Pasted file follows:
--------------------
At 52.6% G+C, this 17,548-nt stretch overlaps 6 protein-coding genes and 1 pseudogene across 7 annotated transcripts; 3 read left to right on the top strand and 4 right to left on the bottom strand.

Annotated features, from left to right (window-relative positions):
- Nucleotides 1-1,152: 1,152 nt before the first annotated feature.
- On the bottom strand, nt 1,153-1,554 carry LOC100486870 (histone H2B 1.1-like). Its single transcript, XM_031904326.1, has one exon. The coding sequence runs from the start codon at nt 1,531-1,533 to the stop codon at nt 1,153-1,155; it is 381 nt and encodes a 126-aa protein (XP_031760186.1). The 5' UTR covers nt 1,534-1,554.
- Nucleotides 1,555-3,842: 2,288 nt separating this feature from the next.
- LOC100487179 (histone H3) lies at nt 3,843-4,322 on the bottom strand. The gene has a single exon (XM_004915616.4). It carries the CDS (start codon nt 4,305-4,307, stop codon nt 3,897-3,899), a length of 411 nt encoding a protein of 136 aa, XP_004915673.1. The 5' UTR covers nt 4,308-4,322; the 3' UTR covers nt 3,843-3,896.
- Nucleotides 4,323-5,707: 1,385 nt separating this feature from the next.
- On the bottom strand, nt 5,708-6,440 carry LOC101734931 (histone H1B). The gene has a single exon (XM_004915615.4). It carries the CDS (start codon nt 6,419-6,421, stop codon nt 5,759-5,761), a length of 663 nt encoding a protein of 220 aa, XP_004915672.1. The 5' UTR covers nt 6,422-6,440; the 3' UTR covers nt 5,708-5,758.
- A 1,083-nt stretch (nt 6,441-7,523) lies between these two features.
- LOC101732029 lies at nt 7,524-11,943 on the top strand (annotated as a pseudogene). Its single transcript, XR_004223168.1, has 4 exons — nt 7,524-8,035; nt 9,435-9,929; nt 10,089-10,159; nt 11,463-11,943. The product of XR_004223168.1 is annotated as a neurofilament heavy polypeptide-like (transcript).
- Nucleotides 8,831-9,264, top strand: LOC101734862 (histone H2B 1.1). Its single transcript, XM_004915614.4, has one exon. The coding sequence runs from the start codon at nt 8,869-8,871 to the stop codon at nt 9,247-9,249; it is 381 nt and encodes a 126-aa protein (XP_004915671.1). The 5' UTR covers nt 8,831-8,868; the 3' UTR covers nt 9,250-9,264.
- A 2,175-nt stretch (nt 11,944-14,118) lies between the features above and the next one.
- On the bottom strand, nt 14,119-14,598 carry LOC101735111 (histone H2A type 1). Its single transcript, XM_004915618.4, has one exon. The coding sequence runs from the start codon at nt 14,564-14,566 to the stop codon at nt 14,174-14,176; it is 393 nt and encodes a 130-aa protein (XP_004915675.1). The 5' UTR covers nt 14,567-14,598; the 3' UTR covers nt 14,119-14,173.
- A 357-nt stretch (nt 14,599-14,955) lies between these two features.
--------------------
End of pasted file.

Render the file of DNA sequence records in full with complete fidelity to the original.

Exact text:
At 52.6% G+C, this 17,548-nt stretch overlaps 6 protein-coding genes and 1 pseudogene across 7 annotated transcripts; 3 read left to right on the top strand and 4 right to left on the bottom strand.

Annotated features, from left to right (window-relative positions):
- Nucleotides 1-1,152: 1,152 nt before the first annotated feature.
- On the bottom strand, nt 1,153-1,554 carry LOC100486870 (histone H2B 1.1-like). Its single transcript, XM_031904326.1, has one exon. The coding sequence runs from the start codon at nt 1,531-1,533 to the stop codon at nt 1,153-1,155; it is 381 nt and encodes a 126-aa protein (XP_031760186.1). The 5' UTR covers nt 1,534-1,554.
- Nucleotides 1,555-3,842: 2,288 nt separating this feature from the next.
- LOC100487179 (histone H3) lies at nt 3,843-4,322 on the bottom strand. The gene has a single exon (XM_004915616.4). It carries the CDS (start codon nt 4,305-4,307, stop codon nt 3,897-3,899), a length of 411 nt encoding a protein of 136 aa, XP_004915673.1. The 5' UTR covers nt 4,308-4,322; the 3' UTR covers nt 3,843-3,896.
- Nucleotides 4,323-5,707: 1,385 nt separating this feature from the next.
- On the bottom strand, nt 5,708-6,440 carry LOC101734931 (histone H1B). The gene has a single exon (XM_004915615.4). It carries the CDS (start codon nt 6,419-6,421, stop codon nt 5,759-5,761), a length of 663 nt encoding a protein of 220 aa, XP_004915672.1. The 5' UTR covers nt 6,422-6,440; the 3' UTR covers nt 5,708-5,758.
- A 1,083-nt stretch (nt 6,441-7,523) lies between these two features.
- LOC101732029 lies at nt 7,524-11,943 on the top strand (annotated as a pseudogene). Its single transcript, XR_004223168.1, has 4 exons — nt 7,524-8,035; nt 9,435-9,929; nt 10,089-10,159; nt 11,463-11,943. The product of XR_004223168.1 is annotated as a neurofilament heavy polypeptide-like (transcript).
- Nucleotides 8,831-9,264, top strand: LOC101734862 (histone H2B 1.1). Its single transcript, XM_004915614.4, has one exon. The coding sequence runs from the start codon at nt 8,869-8,871 to the stop codon at nt 9,247-9,249; it is 381 nt and encodes a 126-aa protein (XP_004915671.1). The 5' UTR covers nt 8,831-8,868; the 3' UTR covers nt 9,250-9,264.
- A 2,175-nt stretch (nt 11,944-14,118) lies between the features above and the next one.
- On the bottom strand, nt 14,119-14,598 carry LOC101735111 (histone H2A type 1). Its single transcript, XM_004915618.4, has one exon. The coding sequence runs from the start codon at nt 14,564-14,566 to the stop codon at nt 14,174-14,176; it is 393 nt and encodes a 130-aa protein (XP_004915675.1). The 5' UTR covers nt 14,567-14,598; the 3' UTR covers nt 14,119-14,173.
- A 357-nt stretch (nt 14,599-14,955) lies between these two features.